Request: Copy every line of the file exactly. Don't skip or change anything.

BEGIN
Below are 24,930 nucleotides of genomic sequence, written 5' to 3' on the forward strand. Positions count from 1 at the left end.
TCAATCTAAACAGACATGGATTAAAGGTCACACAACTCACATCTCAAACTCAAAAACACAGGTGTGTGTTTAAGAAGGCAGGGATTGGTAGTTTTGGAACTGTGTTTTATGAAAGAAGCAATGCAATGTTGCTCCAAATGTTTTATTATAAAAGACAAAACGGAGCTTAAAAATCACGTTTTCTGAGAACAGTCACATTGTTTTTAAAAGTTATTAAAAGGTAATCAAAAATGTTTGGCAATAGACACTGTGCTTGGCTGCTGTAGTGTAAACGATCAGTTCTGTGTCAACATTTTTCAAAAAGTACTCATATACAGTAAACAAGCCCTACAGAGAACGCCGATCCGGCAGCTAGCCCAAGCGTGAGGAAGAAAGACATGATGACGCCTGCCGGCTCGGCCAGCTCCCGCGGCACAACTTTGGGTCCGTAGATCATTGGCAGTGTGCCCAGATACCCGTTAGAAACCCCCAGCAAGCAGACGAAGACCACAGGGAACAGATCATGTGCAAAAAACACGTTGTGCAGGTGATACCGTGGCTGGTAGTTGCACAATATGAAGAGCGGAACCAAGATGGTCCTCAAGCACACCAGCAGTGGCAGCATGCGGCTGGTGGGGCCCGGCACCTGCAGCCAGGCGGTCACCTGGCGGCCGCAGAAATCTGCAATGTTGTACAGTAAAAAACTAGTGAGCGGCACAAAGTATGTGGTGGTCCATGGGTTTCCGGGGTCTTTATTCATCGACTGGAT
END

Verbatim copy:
Below are 24,930 nucleotides of genomic sequence, written 5' to 3' on the forward strand. Positions count from 1 at the left end.
TCAATCTAAACAGACATGGATTAAAGGTCACACAACTCACATCTCAAACTCAAAAACACAGGTGTGTGTTTAAGAAGGCAGGGATTGGTAGTTTTGGAACTGTGTTTTATGAAAGAAGCAATGCAATGTTGCTCCAAATGTTTTATTATAAAAGACAAAACGGAGCTTAAAAATCACGTTTTCTGAGAACAGTCACATTGTTTTTAAAAGTTATTAAAAGGTAATCAAAAATGTTTGGCAATAGACACTGTGCTTGGCTGCTGTAGTGTAAACGATCAGTTCTGTGTCAACATTTTTCAAAAAGTACTCATATACAGTAAACAAGCCCTACAGAGAACGCCGATCCGGCAGCTAGCCCAAGCGTGAGGAAGAAAGACATGATGACGCCTGCCGGCTCGGCCAGCTCCCGCGGCACAACTTTGGGTCCGTAGATCATTGGCAGTGTGCCCAGATACCCGTTAGAAACCCCCAGCAAGCAGACGAAGACCACAGGGAACAGATCATGTGCAAAAAACACGTTGTGCAGGTGATACCGTGGCTGGTAGTTGCACAATATGAAGAGCGGAACCAAGATGGTCCTCAAGCACACCAGCAGTGGCAGCATGCGGCTGGTGGGGCCCGGCACCTGCAGCCAGGCGGTCACCTGGCGGCCGCAGAAATCTGCAATGTTGTACAGTAAAAAACTAGTGAGCGGCACAAAGTATGTGGTGGTCCATGGGTTTCCGGGGTCTTTATTCATCGACTGGAT